Given the tens of thousands of miles county cricketers pile up on the roads of England every summer, it is remarkable so few are involved in accidents. But in the 1930s, when the overall toll of deaths on the road was considerably higher than today despite the much smaller number of vehicles, several cricketers were involved in crashes. Vallance Jupp, an allrounder who played eight times for England in the 1920s, was one such, and his accident cost a man his life and left Jupp in prison.

Jupp, who was born in 1891, played for Sussex between 1909 and 1922 before moving to the inter-war years' perennial whipping boys Northamptonshire for the remainder of his career. His Tests spanned a seven-year period between 1921 and 1928.

By 1934, Jupp was past his best but was still a key player in a Northamptonshire side that was usually found at the foot of the table. In 1933 he passed 1000 runs for the tenth successive summer and 100 wickets for the eighth time in nine, helping the county to 13th, which was to be their best finish of the decade.

However, Jupp missed the entire 1934 season through illness. What he was suffering from is not known, although the Times reported on March 22, 1934 that he had "been ill for 14 weeks but is expected to be fit again in the course of the next two to three weeks". It was not to be.

On December 29, 1934, an editorial in the Times flagged the soaring numbers of deaths on the roads, presciently calling for greater punishments against offenders.

Late on the evening of January 12, 1935, Jupp was driving home from a club in Northampton when he was involved in an accident when overtaking another vehicle. He failed to complete the manoeuvre in time and hit a motorcycle coming in the opposite direction. Jupp and the motorcyclist were both hurt but the pillion rider, William Moisey, died at the scene.

Initial newspaper reports failed to mention the fatality, simply stating that Jupp was recovering from his injuries. But that soon changed and on January 24, less than a fortnight after the crash, Jupp, still with a large scar on his forehead, appeared at the Northampton Assizes, charged with manslaughter.

It was soon apparent that Jupp was in trouble. The driver and passenger of the car he had overtaken spoke of his "astonishing manoeuvring" and said that after passing them he had continued on the wrong side of the road despite the sight of the motorbike heading towards him. "It just went on exactly at the same pace along the wrong side of the road." The court heard there was no indication that Jupp had skidded or even slowed down before the impact.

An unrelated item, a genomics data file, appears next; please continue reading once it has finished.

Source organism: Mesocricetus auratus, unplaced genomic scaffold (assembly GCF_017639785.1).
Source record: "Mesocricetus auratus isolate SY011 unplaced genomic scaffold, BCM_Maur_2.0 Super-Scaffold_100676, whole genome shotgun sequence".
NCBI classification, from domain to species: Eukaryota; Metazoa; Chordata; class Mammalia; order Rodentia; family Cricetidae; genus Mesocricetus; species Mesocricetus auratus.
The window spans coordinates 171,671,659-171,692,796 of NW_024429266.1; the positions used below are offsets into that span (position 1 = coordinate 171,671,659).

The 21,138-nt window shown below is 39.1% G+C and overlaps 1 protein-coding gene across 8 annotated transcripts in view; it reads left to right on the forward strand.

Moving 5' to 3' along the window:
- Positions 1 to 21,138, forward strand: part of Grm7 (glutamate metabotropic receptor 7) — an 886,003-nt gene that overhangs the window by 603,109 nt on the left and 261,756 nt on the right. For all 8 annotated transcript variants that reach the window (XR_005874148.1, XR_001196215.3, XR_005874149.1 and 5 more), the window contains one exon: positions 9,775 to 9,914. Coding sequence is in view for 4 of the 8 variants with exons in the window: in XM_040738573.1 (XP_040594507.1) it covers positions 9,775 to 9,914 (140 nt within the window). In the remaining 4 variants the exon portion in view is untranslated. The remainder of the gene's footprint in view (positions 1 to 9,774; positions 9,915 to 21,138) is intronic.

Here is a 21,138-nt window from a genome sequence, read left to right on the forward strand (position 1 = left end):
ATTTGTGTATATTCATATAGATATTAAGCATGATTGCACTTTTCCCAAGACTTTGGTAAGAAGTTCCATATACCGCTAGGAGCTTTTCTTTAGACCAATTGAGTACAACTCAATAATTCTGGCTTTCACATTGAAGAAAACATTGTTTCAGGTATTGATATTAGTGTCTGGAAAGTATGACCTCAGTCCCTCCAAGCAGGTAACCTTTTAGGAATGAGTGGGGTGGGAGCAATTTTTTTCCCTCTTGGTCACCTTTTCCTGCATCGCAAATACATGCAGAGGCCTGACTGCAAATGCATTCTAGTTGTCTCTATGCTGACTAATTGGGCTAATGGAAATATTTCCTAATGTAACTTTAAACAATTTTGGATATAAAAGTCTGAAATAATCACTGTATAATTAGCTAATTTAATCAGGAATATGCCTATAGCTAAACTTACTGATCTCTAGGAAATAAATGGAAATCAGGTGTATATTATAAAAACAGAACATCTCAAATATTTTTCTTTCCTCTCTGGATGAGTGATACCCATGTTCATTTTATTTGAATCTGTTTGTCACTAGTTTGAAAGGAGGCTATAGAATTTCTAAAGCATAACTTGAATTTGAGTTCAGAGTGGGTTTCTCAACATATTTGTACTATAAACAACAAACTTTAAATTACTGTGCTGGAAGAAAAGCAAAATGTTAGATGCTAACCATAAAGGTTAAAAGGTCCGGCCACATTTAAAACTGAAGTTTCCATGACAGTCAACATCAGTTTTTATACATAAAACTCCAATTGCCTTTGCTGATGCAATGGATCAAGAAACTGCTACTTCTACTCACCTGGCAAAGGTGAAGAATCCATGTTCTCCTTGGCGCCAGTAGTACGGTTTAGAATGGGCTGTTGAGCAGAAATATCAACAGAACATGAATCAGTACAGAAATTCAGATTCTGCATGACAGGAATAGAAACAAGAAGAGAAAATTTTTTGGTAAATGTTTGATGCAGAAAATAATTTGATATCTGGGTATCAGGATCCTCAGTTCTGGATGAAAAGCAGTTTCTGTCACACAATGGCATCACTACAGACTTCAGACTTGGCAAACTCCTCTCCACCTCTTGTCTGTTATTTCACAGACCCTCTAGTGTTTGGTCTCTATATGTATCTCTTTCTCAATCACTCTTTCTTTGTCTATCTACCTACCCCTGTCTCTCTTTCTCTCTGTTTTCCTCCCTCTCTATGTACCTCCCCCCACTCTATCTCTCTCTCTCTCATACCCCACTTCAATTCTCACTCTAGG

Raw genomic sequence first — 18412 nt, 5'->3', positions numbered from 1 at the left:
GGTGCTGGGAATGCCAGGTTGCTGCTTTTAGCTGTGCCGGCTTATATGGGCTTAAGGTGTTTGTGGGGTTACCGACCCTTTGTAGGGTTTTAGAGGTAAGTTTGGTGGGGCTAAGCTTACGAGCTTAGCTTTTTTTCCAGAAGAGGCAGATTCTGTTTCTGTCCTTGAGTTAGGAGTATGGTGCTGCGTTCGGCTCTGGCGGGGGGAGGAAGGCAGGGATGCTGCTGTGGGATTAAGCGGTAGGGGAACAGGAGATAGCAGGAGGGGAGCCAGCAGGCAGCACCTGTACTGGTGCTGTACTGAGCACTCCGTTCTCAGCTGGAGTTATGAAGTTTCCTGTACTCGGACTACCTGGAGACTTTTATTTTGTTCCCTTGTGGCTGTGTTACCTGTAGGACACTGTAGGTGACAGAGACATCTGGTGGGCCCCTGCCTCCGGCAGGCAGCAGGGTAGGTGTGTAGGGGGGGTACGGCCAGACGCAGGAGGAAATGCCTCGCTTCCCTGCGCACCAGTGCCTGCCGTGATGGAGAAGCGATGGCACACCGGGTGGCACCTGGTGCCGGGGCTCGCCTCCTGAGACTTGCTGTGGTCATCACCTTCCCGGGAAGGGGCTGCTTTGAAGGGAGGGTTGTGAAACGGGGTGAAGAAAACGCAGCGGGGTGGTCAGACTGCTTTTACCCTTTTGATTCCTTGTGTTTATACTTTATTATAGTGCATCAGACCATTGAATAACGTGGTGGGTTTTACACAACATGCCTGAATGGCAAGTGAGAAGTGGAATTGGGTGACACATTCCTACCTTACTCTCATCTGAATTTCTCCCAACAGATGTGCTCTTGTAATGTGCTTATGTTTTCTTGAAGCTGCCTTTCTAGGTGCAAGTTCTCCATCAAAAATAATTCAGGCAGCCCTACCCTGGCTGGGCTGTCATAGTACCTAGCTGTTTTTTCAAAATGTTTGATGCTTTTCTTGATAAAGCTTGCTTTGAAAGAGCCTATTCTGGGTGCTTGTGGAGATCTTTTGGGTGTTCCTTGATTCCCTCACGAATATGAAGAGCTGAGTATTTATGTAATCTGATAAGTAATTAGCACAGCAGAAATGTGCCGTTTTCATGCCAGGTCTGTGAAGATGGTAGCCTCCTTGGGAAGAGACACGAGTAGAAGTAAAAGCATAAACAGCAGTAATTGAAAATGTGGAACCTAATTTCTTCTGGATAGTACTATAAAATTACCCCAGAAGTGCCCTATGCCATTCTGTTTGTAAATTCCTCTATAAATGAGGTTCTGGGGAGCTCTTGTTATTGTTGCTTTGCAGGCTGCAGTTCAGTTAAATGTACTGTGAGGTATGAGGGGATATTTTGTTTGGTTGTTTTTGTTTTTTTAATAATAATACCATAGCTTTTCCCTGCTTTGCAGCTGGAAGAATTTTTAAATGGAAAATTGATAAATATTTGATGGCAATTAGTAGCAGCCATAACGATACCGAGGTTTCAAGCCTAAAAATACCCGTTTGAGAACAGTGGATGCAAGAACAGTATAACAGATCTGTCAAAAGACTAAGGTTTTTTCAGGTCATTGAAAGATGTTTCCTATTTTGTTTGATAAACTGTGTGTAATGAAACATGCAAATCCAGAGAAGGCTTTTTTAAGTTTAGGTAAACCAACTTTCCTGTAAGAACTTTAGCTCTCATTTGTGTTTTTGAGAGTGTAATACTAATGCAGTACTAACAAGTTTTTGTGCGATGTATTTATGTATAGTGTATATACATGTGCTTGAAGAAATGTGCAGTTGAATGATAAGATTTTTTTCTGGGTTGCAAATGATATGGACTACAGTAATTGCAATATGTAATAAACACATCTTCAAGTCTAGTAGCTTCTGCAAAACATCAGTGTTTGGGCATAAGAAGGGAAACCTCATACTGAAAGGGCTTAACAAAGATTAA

Jupp's barrister outlined his client's exemplary driving record and asked "what earthly motive existed for Jupp to stay on the wrong side of the road". Jupp's defence was based on a claim he was trying to pull down a blind on the back window of the two-seater to avoid being dazzled by the car he had just overtaken and that he then got into a skid. "The first was a small back-wheel skid," he said. "The next skid was a front one."

He said he tried to pull the car over "but it was absolutely out of control… I was hoping the cyclist would realise my plight and pull up… unfortunately he did not".

Jupp's barrister produced several expert witnesses and an impressive list of character witnesses, but the jury took only 35 minutes to find him guilty of manslaughter. Mr Justice Humphreys said that he "had to do something to protect persons who are lawfully using the roads from the consequences of mad driving which is almost every day seen". He sentenced Jupp to nine months in prison and disqualified him from driving for two years.

Throughout the trial Jupp's barrister had stressed there was no question his client had been drinking. However, in 1975 Alex Snowden, Northamptonshire's captain in 1935, wrote about Jupp's driving in the Cricketer. Travelling from Coventry to Hove in 1931, Jupp pulled into a large hotel. "Private drinks were poured and for two hours we had a gay old time," Snowden said. Resuming the journey, they stopped again at Guildford "for sandwiches and ale" but that soon became more of a drinking session "as he sank a few large whiskies". Leaving at closing time, they completed their journey in pouring rain "one headlight not working and the other pointed hopefully towards the sky". They eventually arrived at 2am.

Jupp was released in August, his sentence reduced slightly because of his good behaviour, but he did not play cricket again that summer. The newspapers and Wisden all but airbrushed his absence out of the records, although there was a brief report in January 1936 when he unsuccessfully tried to have his driving disqualification overturned. The judge refused, adding that Jupp had been lucky only to be banned for two years.

Jupp, by now 45, returned to the field for Northamptonshire on May 9, 1936 but after two years out of the game his form was unsurprisingly poor. In 16 matches in 1936, he made 433 runs at 17.32, although he did take 53 wickets at 24.18. The following year was little better, the county failing to win a match in either season. He played two games in 1938, the last of his career.

What happened next

  • Jupp died in 1960. The missing season was ignored in all his obituaries, and even the usually meticulous Wisden opted not to mention it.
  • After the accident involving Northway and Bakewell, Northamptonshire travelled to away matches by coach, a precaution that lasted into the 1960s

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